Roger Amyce was a man of importance in Abingdon in the mid-sixteenth century. In 1547, as a middle-ranking civil servant, he became ‘surveyor’ or supervisor in Berkshire of all the many properties that had fallen to the Crown as a result of the dissolution of the monasteries and of the guilds. Since almost all of Abingdon had been the property of its now-dissolved Abbey, and the guilds or fraternities no longer existed as local institutions, he took on much of the responsibility for the economic administration of the town. He authorised bridge repairs, and worked with the entrepreneur William Blacknall to develop local industries, including the manufacture of sailcloth. He helped to set up the charity of Christ’s Hospital to replace some of the functions of the dissolved Holy Cross Fraternity, and was its first auditor and then its second master, following Sir John Mason. It had been Mason who had convinced the Privy Council to allow the new foundation, but Amyce claimed, probably justly, that the initiative had been his.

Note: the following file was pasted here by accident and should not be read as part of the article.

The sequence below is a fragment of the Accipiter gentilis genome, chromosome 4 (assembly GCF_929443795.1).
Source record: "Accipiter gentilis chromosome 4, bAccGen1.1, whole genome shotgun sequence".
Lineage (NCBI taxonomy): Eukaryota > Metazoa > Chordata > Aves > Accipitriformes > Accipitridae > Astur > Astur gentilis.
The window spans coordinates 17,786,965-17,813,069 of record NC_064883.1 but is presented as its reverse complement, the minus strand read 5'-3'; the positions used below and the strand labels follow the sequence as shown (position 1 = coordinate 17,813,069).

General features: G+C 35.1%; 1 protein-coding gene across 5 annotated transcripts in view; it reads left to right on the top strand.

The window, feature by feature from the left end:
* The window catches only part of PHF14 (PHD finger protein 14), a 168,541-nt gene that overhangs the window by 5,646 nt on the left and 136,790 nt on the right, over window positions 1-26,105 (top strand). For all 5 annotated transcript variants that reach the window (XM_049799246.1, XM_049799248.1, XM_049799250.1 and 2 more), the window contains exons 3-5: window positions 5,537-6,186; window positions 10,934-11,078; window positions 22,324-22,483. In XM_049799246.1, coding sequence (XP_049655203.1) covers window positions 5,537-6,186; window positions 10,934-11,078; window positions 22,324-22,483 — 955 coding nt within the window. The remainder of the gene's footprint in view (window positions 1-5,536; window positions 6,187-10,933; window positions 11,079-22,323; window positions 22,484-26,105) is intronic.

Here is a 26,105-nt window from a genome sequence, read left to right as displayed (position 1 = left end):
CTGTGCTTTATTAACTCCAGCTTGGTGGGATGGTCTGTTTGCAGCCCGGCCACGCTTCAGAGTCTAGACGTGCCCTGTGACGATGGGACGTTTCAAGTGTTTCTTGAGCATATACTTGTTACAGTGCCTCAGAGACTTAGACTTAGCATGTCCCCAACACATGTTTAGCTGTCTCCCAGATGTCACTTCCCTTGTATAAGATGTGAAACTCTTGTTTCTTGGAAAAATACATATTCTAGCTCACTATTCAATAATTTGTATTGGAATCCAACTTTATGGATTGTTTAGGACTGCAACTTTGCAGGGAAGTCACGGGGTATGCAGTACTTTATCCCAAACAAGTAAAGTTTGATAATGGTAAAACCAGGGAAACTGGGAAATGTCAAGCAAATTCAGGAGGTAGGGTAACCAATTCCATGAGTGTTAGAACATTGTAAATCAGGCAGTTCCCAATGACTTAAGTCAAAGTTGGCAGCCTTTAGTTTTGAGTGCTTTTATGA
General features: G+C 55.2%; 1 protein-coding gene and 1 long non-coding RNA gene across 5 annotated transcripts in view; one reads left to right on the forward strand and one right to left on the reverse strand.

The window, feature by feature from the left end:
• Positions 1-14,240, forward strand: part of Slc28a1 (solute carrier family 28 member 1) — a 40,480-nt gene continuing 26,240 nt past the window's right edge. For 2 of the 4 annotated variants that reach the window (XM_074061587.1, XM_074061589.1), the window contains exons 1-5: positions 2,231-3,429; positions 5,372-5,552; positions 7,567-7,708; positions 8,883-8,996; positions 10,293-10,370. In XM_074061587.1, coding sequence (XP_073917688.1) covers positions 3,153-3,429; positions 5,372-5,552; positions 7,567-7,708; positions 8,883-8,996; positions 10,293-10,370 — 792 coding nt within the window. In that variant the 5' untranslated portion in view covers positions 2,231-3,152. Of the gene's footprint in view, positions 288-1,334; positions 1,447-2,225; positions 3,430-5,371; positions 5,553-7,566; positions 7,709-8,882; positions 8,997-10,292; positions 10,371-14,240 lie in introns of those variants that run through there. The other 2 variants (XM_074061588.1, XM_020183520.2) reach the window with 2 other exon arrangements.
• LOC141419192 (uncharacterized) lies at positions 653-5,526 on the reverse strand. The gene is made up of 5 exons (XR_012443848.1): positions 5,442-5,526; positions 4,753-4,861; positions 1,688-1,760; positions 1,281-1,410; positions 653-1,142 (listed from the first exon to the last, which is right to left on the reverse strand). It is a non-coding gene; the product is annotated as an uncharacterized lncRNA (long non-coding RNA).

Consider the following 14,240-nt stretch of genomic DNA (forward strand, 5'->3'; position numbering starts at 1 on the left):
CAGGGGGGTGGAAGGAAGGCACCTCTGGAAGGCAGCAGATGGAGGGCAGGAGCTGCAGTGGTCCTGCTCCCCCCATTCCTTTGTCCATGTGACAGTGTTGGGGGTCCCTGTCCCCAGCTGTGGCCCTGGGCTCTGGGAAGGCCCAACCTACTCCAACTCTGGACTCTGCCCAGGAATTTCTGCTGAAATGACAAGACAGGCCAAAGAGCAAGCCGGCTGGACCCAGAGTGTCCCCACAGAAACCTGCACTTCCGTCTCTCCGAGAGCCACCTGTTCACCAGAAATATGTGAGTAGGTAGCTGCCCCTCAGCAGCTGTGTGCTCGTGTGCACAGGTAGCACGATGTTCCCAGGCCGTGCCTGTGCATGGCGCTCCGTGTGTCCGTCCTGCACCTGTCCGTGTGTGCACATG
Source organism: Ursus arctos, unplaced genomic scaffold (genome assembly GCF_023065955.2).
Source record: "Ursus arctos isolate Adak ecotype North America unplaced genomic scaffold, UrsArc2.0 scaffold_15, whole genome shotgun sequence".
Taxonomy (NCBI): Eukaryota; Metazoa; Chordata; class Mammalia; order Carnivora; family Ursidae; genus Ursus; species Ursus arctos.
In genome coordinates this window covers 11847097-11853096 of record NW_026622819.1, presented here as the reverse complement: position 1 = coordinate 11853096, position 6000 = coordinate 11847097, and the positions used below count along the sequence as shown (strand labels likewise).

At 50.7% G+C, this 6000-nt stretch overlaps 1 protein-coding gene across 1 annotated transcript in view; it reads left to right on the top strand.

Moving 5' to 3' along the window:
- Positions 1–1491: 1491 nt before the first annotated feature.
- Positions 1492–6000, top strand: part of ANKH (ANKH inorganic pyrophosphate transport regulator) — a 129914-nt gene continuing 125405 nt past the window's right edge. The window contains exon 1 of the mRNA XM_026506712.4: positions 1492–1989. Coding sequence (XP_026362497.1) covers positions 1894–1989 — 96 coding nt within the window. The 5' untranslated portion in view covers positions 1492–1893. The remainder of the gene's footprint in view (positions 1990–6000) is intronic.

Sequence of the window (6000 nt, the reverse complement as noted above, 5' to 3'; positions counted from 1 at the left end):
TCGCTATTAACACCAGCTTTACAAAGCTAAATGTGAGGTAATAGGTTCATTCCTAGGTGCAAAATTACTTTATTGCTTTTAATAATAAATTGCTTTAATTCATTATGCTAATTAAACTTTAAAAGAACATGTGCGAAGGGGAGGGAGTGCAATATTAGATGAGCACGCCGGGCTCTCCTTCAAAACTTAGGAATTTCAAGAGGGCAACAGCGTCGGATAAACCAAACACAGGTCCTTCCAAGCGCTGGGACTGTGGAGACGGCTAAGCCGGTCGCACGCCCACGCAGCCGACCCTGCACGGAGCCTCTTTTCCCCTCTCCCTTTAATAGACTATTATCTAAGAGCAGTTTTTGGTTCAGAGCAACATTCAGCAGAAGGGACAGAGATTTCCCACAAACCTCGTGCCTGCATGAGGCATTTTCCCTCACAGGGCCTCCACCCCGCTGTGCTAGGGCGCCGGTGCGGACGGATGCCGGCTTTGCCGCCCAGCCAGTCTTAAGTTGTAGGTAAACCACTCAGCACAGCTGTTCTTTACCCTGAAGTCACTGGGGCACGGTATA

Amyce’s main service to the town of Abingdon was in his survey, which was completed in 1554. This was essentially a listing of all properties in the town, with their ownership and financial yield. Two years later, those properties which still belonged to the Crown were granted to the town in its new charter of incorporation. The annual rent that the new Corporation would have to pay for them was calculated on the basis of Amyce’s figures, after the costs of repairs and maintenance. Abingdon’s Corporation was unique in its time for the sheer volume of property it owned.
At least two contemporary manuscript copies of Amyce’s survey still exist and there are several later transcripts and translations. They are an invaluable source for the history of the town in the sixteenth century.
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